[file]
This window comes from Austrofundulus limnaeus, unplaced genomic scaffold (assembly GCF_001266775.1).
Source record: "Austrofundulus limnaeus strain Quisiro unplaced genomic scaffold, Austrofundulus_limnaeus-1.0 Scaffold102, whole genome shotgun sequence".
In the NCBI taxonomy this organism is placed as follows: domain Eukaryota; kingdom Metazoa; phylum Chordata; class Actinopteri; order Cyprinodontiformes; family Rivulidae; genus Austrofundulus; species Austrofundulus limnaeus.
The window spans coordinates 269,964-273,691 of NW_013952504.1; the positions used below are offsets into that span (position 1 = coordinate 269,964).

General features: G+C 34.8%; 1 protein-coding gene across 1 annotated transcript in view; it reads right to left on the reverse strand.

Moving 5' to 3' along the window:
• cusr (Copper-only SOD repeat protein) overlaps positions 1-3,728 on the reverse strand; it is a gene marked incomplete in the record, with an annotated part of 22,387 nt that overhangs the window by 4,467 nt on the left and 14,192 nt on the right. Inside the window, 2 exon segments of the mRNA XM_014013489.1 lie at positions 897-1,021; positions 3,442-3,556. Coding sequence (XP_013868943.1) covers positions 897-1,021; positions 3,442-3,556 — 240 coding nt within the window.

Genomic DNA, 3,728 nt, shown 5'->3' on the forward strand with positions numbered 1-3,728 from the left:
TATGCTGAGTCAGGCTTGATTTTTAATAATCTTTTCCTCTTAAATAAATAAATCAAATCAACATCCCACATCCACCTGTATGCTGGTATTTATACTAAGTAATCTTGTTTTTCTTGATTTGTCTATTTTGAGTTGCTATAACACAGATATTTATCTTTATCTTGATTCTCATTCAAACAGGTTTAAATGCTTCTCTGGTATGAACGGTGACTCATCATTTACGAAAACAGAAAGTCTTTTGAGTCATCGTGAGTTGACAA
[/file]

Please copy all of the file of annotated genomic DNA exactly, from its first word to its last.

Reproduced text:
This window comes from Austrofundulus limnaeus, unplaced genomic scaffold (assembly GCF_001266775.1).
Source record: "Austrofundulus limnaeus strain Quisiro unplaced genomic scaffold, Austrofundulus_limnaeus-1.0 Scaffold102, whole genome shotgun sequence".
In the NCBI taxonomy this organism is placed as follows: domain Eukaryota; kingdom Metazoa; phylum Chordata; class Actinopteri; order Cyprinodontiformes; family Rivulidae; genus Austrofundulus; species Austrofundulus limnaeus.
The window spans coordinates 269,964-273,691 of NW_013952504.1; the positions used below are offsets into that span (position 1 = coordinate 269,964).

General features: G+C 34.8%; 1 protein-coding gene across 1 annotated transcript in view; it reads right to left on the reverse strand.

Moving 5' to 3' along the window:
• cusr (Copper-only SOD repeat protein) overlaps positions 1-3,728 on the reverse strand; it is a gene marked incomplete in the record, with an annotated part of 22,387 nt that overhangs the window by 4,467 nt on the left and 14,192 nt on the right. Inside the window, 2 exon segments of the mRNA XM_014013489.1 lie at positions 897-1,021; positions 3,442-3,556. Coding sequence (XP_013868943.1) covers positions 897-1,021; positions 3,442-3,556 — 240 coding nt within the window.

Genomic DNA, 3,728 nt, shown 5'->3' on the forward strand with positions numbered 1-3,728 from the left:
TATGCTGAGTCAGGCTTGATTTTTAATAATCTTTTCCTCTTAAATAAATAAATCAAATCAACATCCCACATCCACCTGTATGCTGGTATTTATACTAAGTAATCTTGTTTTTCTTGATTTGTCTATTTTGAGTTGCTATAACACAGATATTTATCTTTATCTTGATTCTCATTCAAACAGGTTTAAATGCTTCTCTGGTATGAACGGTGACTCATCATTTACGAAAACAGAAAGTCTTTTGAGTCATCGTGAGTTGACAA